H.L. Richardson H.L. Richardson (1966-1982)

A product of Phillips Academy and Yale with a Master’s Degree from the University of Pennsylvania, Harold Leonard “Len” Richardson had been Headmaster of The Scarborough School in New York before his arrival at Branson in 1966. Richardson’s service to Branson witnessed the most dramatic expansion of academics and physical change in the School’s long history. Under his stewardship the Arts and Science building was erected, the creek relocated and the present-day soccer field created, Crossways was enlarged, New House was renovated, two new tennis courts were added and a parking lot constructed, the Jewett Auditorium and library were created from the old Residence Hall, construction of a new gym was begun, and, finally and most significantly, the School became a co-educational one with the opening of Mt. Tamalpais School for Boys alongside the traditional all-girls’ school on the Ross campus in 1972. In addition, during Richardson’s long tenure a formal scholarship program was instituted, high standards of academic excellence were continued, a Cum Laude chapter was established at Branson, efforts to expand diversity in the student body were emphasized, the number of advanced placement courses was increased, and greater stress was placed upon improvements in faculty compensation. Mr. Richardson also led the expansion of faculty to meet the new needs of the School and built an effective campaign to revive Branson’s classical liberal arts educational tradition in his long and successful tenure as head of school. 
Thomas Hudnut Thomas Hudnut (1982-1987)

A graduate of Choate, Princeton University, and the Fletcher School of Law and Diplomacy at Tufts University, Tom Hudnut arrived at Branson in the summer of 1982 after seven years as a Latin and history teacher and dean at St. Alban’s School in metropolitan Washington, D.C., and a tenure as Headmaster at The Norwood School in Bethesda, Maryland. Hudnut set out to define the challenges to Branson’s continued excellence and establish priorities for confronting those many challenges in the 1980s: under his leadership the School retired its debt and gave greater emphasis to fundraising and internal management. Hudnut strengthened the Annual Giving and Capital campaigns and the financial stability of the institution, and he helped transform the School, further strengthening the academic and athletic programs and leading a revival of the performing arts on campus. Thomas Hudnut’s tenure witnessed the now fully coordinated coeducational school re-named The Branson School following Katharine Branson’s death in 1985, and he oversaw the continued expansion to 320 students before departing in 1987 to assume the leadership of the distinguished Harvard-Westlake School in Los Angeles.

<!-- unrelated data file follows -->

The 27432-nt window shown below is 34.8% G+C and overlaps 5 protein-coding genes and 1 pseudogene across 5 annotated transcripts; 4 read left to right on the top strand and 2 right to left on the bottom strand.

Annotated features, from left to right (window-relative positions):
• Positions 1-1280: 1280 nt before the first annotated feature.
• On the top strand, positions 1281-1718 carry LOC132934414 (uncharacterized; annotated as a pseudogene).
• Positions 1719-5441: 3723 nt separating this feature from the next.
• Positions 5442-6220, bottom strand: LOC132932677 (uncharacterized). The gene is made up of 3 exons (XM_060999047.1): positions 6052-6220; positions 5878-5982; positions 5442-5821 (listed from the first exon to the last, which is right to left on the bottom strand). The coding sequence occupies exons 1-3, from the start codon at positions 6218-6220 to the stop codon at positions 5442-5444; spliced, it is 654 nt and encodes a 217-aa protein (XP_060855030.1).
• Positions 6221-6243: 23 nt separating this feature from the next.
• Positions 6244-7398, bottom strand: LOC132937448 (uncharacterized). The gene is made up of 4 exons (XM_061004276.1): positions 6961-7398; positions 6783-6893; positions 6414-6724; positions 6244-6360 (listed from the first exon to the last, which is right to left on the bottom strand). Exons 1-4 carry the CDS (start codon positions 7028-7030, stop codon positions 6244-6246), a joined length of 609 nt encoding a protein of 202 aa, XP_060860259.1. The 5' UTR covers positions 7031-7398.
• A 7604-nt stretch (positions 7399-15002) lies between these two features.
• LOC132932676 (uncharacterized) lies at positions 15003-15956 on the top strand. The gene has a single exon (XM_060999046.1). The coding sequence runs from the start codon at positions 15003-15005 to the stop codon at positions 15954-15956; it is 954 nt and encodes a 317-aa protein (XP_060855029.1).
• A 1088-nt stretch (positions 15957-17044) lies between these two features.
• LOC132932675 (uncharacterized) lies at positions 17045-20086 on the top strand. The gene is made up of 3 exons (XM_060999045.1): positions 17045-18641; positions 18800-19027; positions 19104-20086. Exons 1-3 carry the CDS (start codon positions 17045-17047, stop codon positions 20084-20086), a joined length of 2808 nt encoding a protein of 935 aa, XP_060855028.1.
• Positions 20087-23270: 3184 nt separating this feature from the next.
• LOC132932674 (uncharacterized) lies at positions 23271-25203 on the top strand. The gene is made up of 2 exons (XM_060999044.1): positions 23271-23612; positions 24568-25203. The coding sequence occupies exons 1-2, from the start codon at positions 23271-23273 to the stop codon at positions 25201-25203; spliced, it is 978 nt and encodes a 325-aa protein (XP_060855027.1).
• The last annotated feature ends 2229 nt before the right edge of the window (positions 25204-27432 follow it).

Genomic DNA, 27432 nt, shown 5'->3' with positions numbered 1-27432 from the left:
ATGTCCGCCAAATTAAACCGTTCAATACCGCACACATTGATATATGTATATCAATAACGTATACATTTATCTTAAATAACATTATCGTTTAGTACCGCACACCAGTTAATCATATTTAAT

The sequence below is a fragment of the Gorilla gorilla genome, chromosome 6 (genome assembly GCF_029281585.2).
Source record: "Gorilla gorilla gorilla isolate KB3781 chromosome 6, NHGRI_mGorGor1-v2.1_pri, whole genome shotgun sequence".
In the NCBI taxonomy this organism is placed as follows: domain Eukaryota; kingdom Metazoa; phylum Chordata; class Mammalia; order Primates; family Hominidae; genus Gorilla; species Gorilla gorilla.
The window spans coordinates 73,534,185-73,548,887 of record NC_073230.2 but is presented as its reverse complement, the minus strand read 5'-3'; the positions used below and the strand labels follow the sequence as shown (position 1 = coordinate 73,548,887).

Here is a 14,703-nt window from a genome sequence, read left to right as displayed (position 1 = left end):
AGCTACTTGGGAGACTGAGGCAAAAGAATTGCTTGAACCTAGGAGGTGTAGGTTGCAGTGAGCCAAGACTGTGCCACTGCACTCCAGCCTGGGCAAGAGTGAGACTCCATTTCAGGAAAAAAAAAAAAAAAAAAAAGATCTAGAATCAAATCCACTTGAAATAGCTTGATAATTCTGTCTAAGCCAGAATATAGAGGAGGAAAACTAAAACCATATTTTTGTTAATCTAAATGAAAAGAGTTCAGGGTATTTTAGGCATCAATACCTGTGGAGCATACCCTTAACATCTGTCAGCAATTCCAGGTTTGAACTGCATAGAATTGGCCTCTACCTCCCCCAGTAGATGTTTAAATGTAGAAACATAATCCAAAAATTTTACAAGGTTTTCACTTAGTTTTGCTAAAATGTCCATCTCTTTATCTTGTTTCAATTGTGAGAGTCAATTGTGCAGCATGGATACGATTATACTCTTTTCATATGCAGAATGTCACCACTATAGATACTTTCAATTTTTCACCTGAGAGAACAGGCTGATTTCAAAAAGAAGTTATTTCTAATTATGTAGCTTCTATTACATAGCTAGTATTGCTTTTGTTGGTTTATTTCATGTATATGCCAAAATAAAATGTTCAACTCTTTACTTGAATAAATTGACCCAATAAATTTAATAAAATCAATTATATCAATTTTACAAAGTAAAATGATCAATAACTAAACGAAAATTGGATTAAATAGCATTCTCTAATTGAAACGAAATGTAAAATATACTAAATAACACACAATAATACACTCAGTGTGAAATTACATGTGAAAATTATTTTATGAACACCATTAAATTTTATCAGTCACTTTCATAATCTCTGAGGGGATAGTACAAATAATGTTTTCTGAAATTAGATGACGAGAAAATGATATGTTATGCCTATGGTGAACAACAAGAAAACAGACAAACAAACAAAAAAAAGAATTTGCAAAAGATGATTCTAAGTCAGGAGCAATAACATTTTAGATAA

Richard P. Fitzgerald Richard P. Fitzgerald (1988-2001)

Branson’s seventh Headmaster, appointed in 1988, Richard Fitzgerald had previously served as Head of School at the Little Red School House and Elizabeth Irwin High School in New York City. Educated at the University of Notre Dame, where he earned his B.A, he also attended the University of Virginia before embarking upon a teaching career at Collegiate School in New York City and the Leys School in Cambridge, England. He became Head of Branson following a year in which Coreen Ruiz Hester served as interim head while the School searched for its new leader. During Fitzgerald’s tenure as Head of School Branson continued to expand its arts program and its pursuit of academic excellence. Under his leadership the School developed new curricular opportunities and completed a major capital campaign, which led to classroom renovations and technological initiatives. Upon his departure in 2001 the School conducted a national search for his successor while relying once again upon an acting head, Jane B. Ross, who, as assistant head under Mr. Fitzgerald, assumed the role of interim head and served in that capacity in 2001-02. Ms. Ross helped guide the search to find the School’s eighth headmaster.
Paul Druzinsky Paul Druzinsky (2002-2004)

Paul Druzinsky, Branson’s eighth Head of School, arrived in 2002 after serving as Associate Head at Miss Porter’s School in Farmington, Connecticut for six years. Upon earning his B.A. from Claremont McKenna College, Druzinsky taught drama at the Francis Parker School in Chicago for nine years and had been Upper School Principal at St. Andrew’s Episcopal in Jackson, Mississippi. Warm and soft-spoken, Druzinsky offered a calming and collaborative leadership style. His tenure at Branson saw initiatives to revive the traditional Honor Code and renewed efforts to develop stronger notions of character and integrity at the School in the first decade of the twenty-first century.
Thomas W. Price Thomas W. Price (2006- present)

Following an exhaustive two-year search for its new head, Branson named Thomas W. “Woody” Price as its ninth headmaster in the spring of 2006. A summa cum laude graduate of Lake Forest College with a master’s degree from Columbia University and a doctorate in educational administration from the University of Pennsylvania, Dr. Price had extensive experience as headmaster of Cambridge Friends School in Massachusetts, Abington Friends School in Pennsylvania, and The Isadore Newman School in New Orleans before taking the helm at Branson. Branson was already engaged in a major capital campaign led by his predecessor as Acting Headmaster, Peter Esty, and Dr. Price adeptly led the successful conclusion of that campaign and the completion of new buildings across campus, including a modern, environmentally-sustainable dining hall and the long-anticipated new arts building. Under Price’s leadership Branson has expanded its technology initiatives, continued its efforts to strengthen and sustain the School’s mission, and taken the lead among American schools in its “green initiative” that culminated in the creation of the sustainable dining hall, Maxwell Music Hall, and the new sculpture and digital media centers.

 Raking Leaves
 Raking leaves in the 1950s beneath Res Hall

Branson Facts

The school was originally begun by a group of parents as an elementary school.  It became a dedicated high school in 1959.
 
The Mt Tamalpais School, established in 1972, was a boys' school just using the upper campus for their first year in operation while the girls went to classes down the hill.  That arrangement didn't make sense because the faculty were teaching both the boys and the girls. 

In a rare display of unequal treatment, the boys were allowed to continue without a uniform when the schools merged, but the girls still had to wear their ginghams until the faculty, board, and alums were persuaded otherwise.
 
The last year for boarding students living on campus was 1981.